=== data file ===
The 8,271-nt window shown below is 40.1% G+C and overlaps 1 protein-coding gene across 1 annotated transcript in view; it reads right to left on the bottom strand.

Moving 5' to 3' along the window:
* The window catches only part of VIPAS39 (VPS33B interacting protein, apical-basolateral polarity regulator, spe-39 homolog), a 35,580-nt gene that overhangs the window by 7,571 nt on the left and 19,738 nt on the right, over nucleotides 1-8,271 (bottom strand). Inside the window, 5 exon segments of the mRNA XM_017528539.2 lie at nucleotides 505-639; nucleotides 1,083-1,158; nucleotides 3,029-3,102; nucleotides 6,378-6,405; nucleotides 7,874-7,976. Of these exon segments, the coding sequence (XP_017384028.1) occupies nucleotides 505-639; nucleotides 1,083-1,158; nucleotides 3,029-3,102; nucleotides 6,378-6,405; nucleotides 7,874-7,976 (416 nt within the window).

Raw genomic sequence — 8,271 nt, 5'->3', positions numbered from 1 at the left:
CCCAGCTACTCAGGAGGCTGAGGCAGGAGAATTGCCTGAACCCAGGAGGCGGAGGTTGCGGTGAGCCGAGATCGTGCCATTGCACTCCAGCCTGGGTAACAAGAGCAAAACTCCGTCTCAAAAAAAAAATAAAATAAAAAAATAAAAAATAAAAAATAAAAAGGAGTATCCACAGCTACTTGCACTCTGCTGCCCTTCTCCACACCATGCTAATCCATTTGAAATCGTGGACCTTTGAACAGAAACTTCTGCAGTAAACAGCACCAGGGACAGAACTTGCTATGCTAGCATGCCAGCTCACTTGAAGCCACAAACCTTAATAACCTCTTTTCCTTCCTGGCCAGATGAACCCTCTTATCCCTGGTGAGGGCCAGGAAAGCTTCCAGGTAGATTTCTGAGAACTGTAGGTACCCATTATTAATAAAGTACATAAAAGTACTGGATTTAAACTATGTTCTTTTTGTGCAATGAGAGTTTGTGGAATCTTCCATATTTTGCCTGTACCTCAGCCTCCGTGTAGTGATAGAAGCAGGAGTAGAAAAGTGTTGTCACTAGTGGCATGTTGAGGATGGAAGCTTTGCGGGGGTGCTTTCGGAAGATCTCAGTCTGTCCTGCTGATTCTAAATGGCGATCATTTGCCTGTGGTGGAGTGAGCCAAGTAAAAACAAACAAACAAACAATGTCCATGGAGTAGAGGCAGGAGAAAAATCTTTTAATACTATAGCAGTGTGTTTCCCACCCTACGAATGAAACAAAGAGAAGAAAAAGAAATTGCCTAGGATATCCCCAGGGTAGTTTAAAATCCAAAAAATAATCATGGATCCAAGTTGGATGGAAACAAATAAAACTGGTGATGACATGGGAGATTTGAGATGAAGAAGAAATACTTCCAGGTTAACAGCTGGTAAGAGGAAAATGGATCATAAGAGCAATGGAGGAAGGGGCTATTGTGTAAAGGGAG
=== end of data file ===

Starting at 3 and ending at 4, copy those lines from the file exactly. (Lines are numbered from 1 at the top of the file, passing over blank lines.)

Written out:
* The window catches only part of VIPAS39 (VPS33B interacting protein, apical-basolateral polarity regulator, spe-39 homolog), a 35,580-nt gene that overhangs the window by 7,571 nt on the left and 19,738 nt on the right, over nucleotides 1-8,271 (bottom strand). Inside the window, 5 exon segments of the mRNA XM_017528539.2 lie at nucleotides 505-639; nucleotides 1,083-1,158; nucleotides 3,029-3,102; nucleotides 6,378-6,405; nucleotides 7,874-7,976. Of these exon segments, the coding sequence (XP_017384028.1) occupies nucleotides 505-639; nucleotides 1,083-1,158; nucleotides 3,029-3,102; nucleotides 6,378-6,405; nucleotides 7,874-7,976 (416 nt within the window).

Raw genomic sequence — 8,271 nt, 5'->3', positions numbered from 1 at the left: